There are two main types of a police search, namely, general search and strip search, under the Law Enforcement Powers and Responsibilities) Act 2002 (NSW) (‘LEPRA’).
According to section 30 of LEPRA, a general search involves a police officer being permitted to:
- Quickly run his/he hands over the person’s outer clothing
- Require the person to remove his/her coat/jacket, or similar article of clothing and any gloves, socks, shoes, or hat
- Examine anything in the person’s possession
- Pass an electronic metal detector over or in close proximity to the person’s outer clothing or anything removed from the person
A strip search, on the other hand, according to section 31 of LEPRA, permits a police officer to require a person to remove all their clothing, with the following restrictions and safeguards according to section 33:
- As far as is reasonably practicable in the circumstances, conduct it in a private area, not to conduct it in the presence or view of a person who’s of the opposite sex, not to conduct it in the presence or view of a person whose presence isn’t necessary for the purposes of the search.
- If the person being searched doesn’t object, and if it’s reasonably practicable in the circumstances, the person’s parent, guardian or personal representative may be present during the search.
- A child aged under 10 is not to be strip searched.
- A child aged at least 10, but less than 18, or a person who’s intellectually impaired can be strip searched in the presence of a parent or guardian, or if that’s not acceptable to the person, in the presence of someone who is not a police officer and who’s capable of representing the interests of the person and whose presence is acceptable to that person. (This will not apply if the officer suspects on reasonable grounds that delaying the search is likely to cause evidence to be concealed or destroyed or an immediate search is necessary to protect the safety of the person). If police decide to conduct the strip search to a child without a parent or guardian etc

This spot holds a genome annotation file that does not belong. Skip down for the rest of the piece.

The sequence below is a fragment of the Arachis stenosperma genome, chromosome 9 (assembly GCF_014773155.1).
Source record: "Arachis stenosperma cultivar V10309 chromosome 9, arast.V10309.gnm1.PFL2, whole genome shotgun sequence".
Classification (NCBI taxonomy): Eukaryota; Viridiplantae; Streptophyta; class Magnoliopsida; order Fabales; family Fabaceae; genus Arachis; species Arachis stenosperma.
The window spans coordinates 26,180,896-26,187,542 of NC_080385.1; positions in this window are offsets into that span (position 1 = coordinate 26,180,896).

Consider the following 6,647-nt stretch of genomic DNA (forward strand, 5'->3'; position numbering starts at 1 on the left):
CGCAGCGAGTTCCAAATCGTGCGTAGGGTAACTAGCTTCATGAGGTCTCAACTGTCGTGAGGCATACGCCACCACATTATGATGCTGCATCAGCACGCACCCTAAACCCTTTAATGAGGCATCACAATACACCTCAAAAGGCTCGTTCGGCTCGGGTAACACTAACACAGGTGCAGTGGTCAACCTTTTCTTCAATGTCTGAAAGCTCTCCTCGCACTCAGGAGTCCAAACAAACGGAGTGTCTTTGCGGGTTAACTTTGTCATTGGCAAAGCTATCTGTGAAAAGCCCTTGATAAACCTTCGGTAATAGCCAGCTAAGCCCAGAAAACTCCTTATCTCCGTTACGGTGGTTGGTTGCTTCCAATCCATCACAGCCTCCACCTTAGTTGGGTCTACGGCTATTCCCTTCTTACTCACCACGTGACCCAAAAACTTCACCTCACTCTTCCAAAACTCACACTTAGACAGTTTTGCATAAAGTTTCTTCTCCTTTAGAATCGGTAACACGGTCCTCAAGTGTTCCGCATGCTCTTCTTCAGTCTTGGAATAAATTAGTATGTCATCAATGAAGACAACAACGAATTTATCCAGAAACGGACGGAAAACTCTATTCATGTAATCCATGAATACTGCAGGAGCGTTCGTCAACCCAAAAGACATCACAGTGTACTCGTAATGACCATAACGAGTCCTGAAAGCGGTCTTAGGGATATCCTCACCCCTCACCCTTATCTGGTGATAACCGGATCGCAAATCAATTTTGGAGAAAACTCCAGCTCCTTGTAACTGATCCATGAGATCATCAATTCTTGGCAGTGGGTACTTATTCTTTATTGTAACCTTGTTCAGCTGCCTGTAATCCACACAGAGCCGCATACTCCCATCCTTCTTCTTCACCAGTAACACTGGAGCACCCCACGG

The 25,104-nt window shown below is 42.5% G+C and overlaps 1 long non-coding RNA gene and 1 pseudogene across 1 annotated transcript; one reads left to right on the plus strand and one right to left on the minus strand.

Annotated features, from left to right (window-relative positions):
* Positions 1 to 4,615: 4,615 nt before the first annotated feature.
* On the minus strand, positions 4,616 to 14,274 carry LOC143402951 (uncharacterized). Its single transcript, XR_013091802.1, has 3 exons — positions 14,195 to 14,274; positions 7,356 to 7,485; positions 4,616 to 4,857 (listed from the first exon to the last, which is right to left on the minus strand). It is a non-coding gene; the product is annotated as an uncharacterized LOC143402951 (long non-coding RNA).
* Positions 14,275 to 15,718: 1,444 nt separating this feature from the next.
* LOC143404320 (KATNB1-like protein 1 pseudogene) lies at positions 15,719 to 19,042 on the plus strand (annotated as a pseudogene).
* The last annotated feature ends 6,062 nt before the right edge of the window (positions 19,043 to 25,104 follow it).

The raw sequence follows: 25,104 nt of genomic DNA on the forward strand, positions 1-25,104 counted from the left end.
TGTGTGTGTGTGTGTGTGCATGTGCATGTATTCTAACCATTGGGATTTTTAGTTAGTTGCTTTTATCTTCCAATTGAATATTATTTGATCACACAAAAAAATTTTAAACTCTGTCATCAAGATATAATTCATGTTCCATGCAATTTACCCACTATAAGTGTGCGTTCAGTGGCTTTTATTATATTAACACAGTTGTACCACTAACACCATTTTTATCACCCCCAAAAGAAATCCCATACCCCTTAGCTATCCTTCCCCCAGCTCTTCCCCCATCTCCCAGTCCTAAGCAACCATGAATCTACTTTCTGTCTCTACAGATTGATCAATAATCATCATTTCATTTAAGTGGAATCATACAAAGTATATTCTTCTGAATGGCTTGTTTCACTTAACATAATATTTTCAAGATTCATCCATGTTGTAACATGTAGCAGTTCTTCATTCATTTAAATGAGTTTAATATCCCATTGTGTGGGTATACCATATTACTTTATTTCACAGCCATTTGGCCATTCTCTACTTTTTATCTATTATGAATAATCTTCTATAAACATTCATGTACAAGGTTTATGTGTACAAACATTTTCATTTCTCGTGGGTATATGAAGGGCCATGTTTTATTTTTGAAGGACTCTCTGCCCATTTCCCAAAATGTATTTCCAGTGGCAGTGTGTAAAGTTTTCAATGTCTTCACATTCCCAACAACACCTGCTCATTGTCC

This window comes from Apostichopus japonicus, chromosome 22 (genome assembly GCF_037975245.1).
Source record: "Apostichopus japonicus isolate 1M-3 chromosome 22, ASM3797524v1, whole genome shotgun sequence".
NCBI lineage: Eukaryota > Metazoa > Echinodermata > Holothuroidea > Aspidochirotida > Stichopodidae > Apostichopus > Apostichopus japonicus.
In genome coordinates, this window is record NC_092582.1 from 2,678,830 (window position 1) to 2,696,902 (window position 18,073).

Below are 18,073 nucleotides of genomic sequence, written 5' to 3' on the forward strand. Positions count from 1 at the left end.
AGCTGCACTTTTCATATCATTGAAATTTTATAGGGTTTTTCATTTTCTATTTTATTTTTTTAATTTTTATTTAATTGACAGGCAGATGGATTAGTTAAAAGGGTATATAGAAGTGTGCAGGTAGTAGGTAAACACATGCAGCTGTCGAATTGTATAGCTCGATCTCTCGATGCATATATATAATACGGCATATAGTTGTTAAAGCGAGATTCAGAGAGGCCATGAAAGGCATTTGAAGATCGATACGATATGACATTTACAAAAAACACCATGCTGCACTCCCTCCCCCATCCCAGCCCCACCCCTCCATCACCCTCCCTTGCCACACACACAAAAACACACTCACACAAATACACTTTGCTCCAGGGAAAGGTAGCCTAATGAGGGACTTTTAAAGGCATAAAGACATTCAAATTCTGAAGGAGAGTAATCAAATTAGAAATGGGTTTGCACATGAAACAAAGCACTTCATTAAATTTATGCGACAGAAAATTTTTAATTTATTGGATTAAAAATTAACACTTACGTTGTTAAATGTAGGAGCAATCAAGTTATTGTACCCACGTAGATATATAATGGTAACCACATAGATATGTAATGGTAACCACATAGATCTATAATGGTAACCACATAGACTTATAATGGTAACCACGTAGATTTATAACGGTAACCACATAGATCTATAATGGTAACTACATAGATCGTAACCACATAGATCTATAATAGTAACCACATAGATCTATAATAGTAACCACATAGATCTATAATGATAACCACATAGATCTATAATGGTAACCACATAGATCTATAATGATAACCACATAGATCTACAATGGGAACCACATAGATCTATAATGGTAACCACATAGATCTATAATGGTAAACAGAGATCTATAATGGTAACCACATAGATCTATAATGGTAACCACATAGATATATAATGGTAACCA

- The strip search must not involve searching a person’s body cavities or examination of the body by touching.
- A strip search must not involve removing more clothes than the person conducting the search believes on reasonable grounds to be reasonably necessary for the purposes of the search.
- A strip search may be conducted in presence of a medical practitioner of the opposite sex if the person being searched has no objection.
A police officer may only be permitted to conduct a strip search in compliance with the above safeguards if the officer holds a reasonable suspicion that the strip search is both necessary for purposes of the search and that the seriousness and urgency of the circumstances make the strip search necessary– if the strip search being carried out in a place other than a police station or place of detention.
In the event a strip search is being carried out by police at a police station or other place of detention, an officer may be permitted to conduct the strip search on a person if the officer suspects on reasonable grounds that it is necessary for the purposes of the search.
Further safeguards must also be complied with by police when attempting to exercise the power to strip search a person. These safeguards are mainly concerned with the privacy and dignity during the search under section 32 of LEPRA. Accordingly, an officer must as far as is reasonably practicable in the circumstances:
- Inform the person to be searched that he/she will be required to remove clothing during the search, with reason(s) as to why it is necessary to do so.
- Ask for the person’s co-operation.
- Conduct the search in a way that provides reasonable privacy for the person, and conduct the search as quickly as is reasonably practicable.
- Conduct the least invasive kind of search practicable in the circumstances (Fromberg  NSWDC 259).
- Must not search the person’s genital area or breasts unless the officer suspects on reasonable grounds that it’s necessary to do so for the purposes of the search.
- Conduct the search by a police officer of the same sex.
- Must not search a person while the person is being questioned (this does not includes questions concerning issues of personal safety associated with the search).
- Allow the person being search to dress as soon as the search concludes.
If the clothes are sized by police because of the search, the officer must ensure that the person is left with or provided reasonably appropriate clothing.